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We are addicted, quite literally, to information.Why is that? John Coates addresses the issue in his recently released book “The Hour Between Dog and Wolf.”
It’s all about dopamine — a much-researched neurotransmitter produced at the top of the brain stem which targets brain regions that control reward and movement.
“When we receive some valuable piece of information, or perform some act that promotes our health and survival, such as eating, drinking, having sex or making large amounts of money, dopamine is released along what are called the pleasure pathways of the brain, providing us with a rewarding, even euphoric, experience. In fact our brain seems to value the dopamine more than the food or drink or sex itself,” explains Coates.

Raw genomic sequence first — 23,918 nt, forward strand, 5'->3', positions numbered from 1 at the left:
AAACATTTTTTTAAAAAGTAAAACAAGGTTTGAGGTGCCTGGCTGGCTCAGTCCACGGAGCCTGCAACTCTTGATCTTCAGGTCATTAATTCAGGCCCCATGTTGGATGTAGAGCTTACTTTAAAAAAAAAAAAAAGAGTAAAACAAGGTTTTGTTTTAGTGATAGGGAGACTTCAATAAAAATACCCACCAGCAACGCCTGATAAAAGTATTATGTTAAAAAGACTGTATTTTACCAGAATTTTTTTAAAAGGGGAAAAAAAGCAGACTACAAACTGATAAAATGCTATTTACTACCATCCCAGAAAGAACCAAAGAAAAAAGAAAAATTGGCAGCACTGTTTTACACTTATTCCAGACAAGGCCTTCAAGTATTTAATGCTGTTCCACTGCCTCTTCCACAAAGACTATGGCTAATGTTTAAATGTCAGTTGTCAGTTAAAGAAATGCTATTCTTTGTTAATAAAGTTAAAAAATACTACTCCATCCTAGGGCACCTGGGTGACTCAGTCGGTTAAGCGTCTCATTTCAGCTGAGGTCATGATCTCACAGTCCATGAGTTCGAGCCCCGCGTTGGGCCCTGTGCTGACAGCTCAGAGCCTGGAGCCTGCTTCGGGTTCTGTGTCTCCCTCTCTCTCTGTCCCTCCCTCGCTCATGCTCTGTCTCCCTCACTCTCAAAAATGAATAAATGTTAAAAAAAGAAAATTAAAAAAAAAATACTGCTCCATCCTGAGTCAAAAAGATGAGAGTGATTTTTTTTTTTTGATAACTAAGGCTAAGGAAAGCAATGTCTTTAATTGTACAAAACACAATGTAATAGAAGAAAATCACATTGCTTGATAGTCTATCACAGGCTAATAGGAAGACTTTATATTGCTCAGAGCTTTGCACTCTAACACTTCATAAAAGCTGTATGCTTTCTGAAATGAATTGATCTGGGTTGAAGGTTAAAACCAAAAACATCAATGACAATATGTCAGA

There are dopamine-driven cravings too. Recreational drugs, for instance, trick dopamine neurons into providing their rewards. But they’re not the only thing that makes you yearn for more.
“What else besides drugs of abuse can create a dopamine-driven craving? If dopamine fuels a desire for information and unexpected reward, perhaps it also fills us with a burning curiosity.
“Perhaps curiosity itself, the need to know, is a form of addiction, making us race to the end of a good mystery novel, or driving scientists to work day and night until they discover insulin, say, or decode the structure of DNA, scientific breakthrough being the ultimate hit of information.
“When the Theory of General Relativity dawned on Einstein, he must have had the mother of all dopamine rushes.”
Dopamine doesn’t simply make us want more information. It surges most when we’re performing a physical action that leads to an unexpected reward, and this makes us want to repeat the actions we took to get to that point, or figure out new ways to do it. So, we’re always looking for different “search patterns” as we quest for information.
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